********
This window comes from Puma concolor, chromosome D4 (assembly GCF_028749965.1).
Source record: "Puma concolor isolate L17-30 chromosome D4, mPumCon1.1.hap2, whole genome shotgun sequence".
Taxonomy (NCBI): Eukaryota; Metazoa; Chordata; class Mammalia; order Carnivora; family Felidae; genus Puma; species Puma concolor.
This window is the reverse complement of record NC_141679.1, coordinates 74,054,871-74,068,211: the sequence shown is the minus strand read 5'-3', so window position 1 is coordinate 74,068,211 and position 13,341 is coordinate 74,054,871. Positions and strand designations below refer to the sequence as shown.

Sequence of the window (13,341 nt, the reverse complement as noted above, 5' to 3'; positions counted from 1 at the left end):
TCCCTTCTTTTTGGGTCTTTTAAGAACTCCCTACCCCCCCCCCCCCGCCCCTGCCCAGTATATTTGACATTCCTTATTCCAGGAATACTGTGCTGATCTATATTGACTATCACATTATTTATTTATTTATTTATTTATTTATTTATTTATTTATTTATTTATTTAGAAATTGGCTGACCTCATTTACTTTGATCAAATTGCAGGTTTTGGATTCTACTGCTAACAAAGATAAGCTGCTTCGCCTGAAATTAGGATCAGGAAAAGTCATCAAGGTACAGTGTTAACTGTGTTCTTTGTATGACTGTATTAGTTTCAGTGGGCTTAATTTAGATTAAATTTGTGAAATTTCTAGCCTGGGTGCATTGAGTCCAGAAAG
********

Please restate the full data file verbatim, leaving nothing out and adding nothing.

This window comes from Puma concolor, chromosome D4 (assembly GCF_028749965.1).
Source record: "Puma concolor isolate L17-30 chromosome D4, mPumCon1.1.hap2, whole genome shotgun sequence".
Taxonomy (NCBI): Eukaryota; Metazoa; Chordata; class Mammalia; order Carnivora; family Felidae; genus Puma; species Puma concolor.
This window is the reverse complement of record NC_141679.1, coordinates 74,054,871-74,068,211: the sequence shown is the minus strand read 5'-3', so window position 1 is coordinate 74,068,211 and position 13,341 is coordinate 74,054,871. Positions and strand designations below refer to the sequence as shown.

Sequence of the window (13,341 nt, the reverse complement as noted above, 5' to 3'; positions counted from 1 at the left end):
TCCCTTCTTTTTGGGTCTTTTAAGAACTCCCTACCCCCCCCCCCCCGCCCCTGCCCAGTATATTTGACATTCCTTATTCCAGGAATACTGTGCTGATCTATATTGACTATCACATTATTTATTTATTTATTTATTTATTTATTTATTTATTTATTTATTTATTTAGAAATTGGCTGACCTCATTTACTTTGATCAAATTGCAGGTTTTGGATTCTACTGCTAACAAAGATAAGCTGCTTCGCCTGAAATTAGGATCAGGAAAAGTCATCAAGGTACAGTGTTAACTGTGTTCTTTGTATGACTGTATTAGTTTCAGTGGGCTTAATTTAGATTAAATTTGTGAAATTTCTAGCCTGGGTGCATTGAGTCCAGAAAG